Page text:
fullysec.partFHIPE
).
 Scheme based on paper by Agrawal, Libert and Stehlé (paper). It can be instantiated from Damgard DDH (
Quadratic polynomial schemes
There are two implemented FE schemes for quadratic multivariate polynomials:
 First is an efficient symmetric FE scheme by Dufour Sans, Gay and Pointcheval
(paper) which is based on
bilinear pairings, and offers adaptive security under chosenplaintext
attacks (INDCPA security). You will need
SGP
scheme from packagequadratic
.  Second is an efficient pubic key FE by Romain Gay (paper)
that is based on the underlying partially function hiding inner product scheme and offers semiadaptive
simulation based security. You will need
quad
scheme from packagequadratic
.
Schemes with the attribute based encryption (ABE)
Schemes are organized under package abe
.
It contains three ABE schemes:
 A ciphertext policy (CP) ABE scheme named FAME by Agrawal, Chase (paper) allowing encrypting a
message based on a boolean expression defining a policy which attributes are needed for the decryption. It is implemented in
abe.fame
.  A key policy (KP) ABE scheme by Goyal, Pandey, Sahai, Waters (paper) allowing a distribution of
keys following a boolean expression defining a policy which attributes are needed for the decryption. It is implemented in
abe.gpsw
.  A decentralized inner product predicate scheme by Michalevsky, Joye (paper) allowing encryption
with policy described as a vector, and a decentralized distribution of keys based on users' vectors so that
only users with vectors orthogonal to the encryption vector posses a key that can decrypt the ciphertext. It is implemented in
abe.dippe
.
Configure selected scheme
All GoFE schemes are implemented as Go structs with (at least logically) similar APIs. So the first thing we need to do is to create a scheme instance by instantiating the appropriate struct. For this step, we need to pass in some configuration, e.g. values of parameters for the selected scheme.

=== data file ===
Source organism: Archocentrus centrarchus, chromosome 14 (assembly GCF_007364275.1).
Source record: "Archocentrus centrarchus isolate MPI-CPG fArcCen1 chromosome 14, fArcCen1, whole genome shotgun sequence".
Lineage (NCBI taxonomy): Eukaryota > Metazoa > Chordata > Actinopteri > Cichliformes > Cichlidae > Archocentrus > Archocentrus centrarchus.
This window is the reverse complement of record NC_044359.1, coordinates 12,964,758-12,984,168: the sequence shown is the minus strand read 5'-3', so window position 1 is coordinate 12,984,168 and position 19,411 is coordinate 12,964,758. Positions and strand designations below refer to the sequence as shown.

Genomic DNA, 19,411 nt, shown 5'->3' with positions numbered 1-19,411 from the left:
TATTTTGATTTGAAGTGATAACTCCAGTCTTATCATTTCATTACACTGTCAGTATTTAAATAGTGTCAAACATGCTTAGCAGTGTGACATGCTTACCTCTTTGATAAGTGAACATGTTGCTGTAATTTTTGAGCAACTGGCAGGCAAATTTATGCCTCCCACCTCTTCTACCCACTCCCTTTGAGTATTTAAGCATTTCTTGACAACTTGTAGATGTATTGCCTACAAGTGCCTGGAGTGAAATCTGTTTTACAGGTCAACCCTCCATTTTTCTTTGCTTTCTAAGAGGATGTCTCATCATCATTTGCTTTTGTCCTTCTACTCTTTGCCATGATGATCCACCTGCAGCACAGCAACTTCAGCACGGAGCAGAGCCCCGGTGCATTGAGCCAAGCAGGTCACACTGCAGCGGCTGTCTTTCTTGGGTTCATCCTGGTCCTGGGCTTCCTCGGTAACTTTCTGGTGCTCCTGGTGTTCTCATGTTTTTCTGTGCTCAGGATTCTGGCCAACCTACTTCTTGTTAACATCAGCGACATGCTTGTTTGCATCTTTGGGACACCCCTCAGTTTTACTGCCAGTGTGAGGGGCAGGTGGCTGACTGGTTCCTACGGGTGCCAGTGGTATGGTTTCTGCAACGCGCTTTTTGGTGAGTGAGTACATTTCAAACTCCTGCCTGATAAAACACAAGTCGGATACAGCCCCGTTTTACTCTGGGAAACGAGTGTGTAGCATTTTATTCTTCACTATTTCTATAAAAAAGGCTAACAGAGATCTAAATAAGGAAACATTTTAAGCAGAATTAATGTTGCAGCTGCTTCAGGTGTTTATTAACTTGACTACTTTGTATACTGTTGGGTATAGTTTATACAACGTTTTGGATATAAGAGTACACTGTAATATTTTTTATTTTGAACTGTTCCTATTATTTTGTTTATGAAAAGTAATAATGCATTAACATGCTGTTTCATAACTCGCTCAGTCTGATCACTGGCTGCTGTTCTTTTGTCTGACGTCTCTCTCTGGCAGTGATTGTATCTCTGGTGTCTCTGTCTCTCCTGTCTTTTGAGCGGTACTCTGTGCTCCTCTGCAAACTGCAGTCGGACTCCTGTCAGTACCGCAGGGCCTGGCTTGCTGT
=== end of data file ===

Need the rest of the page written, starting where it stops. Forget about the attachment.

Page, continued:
Let's say we selected a simple.DDH
scheme. We create a new scheme instance with:
scheme, _ := simple.NewDDH(5, 1024, big.NewInt(1000))
In the line above, the first argument is length of input vectors x and y, the second argument is bit length of prime modulus p (because this particular scheme operates in the ℤ_{p} group), and the last argument represents the upper bound for elements of input vectors.
However, configuration parameters for different FE schemes vary quite a bit. Please refer to library documentation regarding the meaning of parameters for specific schemes. For now, examples and reasonable defaults can be found in the test code.
After you successfully created a FE scheme instance, you can call its methods for:
 generation of (secret and public) master keys,
 derivation of functional encryption key,
 encryption, and
 decryption.
Prepare input data
Vectors and matrices
All GoFE chemes rely on vectors (or matrices) of big integer (*big.Int
)
components.
GoFE schemes use the library's own Vector
and Matrix
types. They are implemented
in the data
package. A Vector
is basically a wrapper around []*big.Int
slice, while a Matrix
wraps a slice of Vector
s.
In general, you only have to worry about providing input data (usually
vectors x and y). If you already have your slice of *big.Int
s
defined, you can create a Vector
by calling
data.NewVector
function with your slice as argument, for example:
// Let's say you already have your data defined in a slice of *big.Ints
x := []*big.Int{big.NewInt(0), big.NewInt(1), big.NewInt(2)}
xVec := data.NewVector(x)
Similarly, for matrices, you will first have to construct your slice of
Vector
s, and pass it to data.NewMatrix
function:
vecs := make([]data.Vector, 3) // a slice of 3 vectors
// fill vecs
vecs[0] := []*big.Int{big.NewInt(0), big.NewInt(1), big.NewInt(2)}
vecs[1] := []*big.Int{big.NewInt(2), big.NewInt(1), big.NewInt(0)}
vecs[2] := []*big.Int{big.NewInt(1), big.NewInt(1), big.NewInt(1)}
xMat := data.NewMatrix(vecs)
Random data
To generate random *big.Int
values from different probability distributions,
you can use one of our several implementations of random samplers. The samplers
are provided in the sample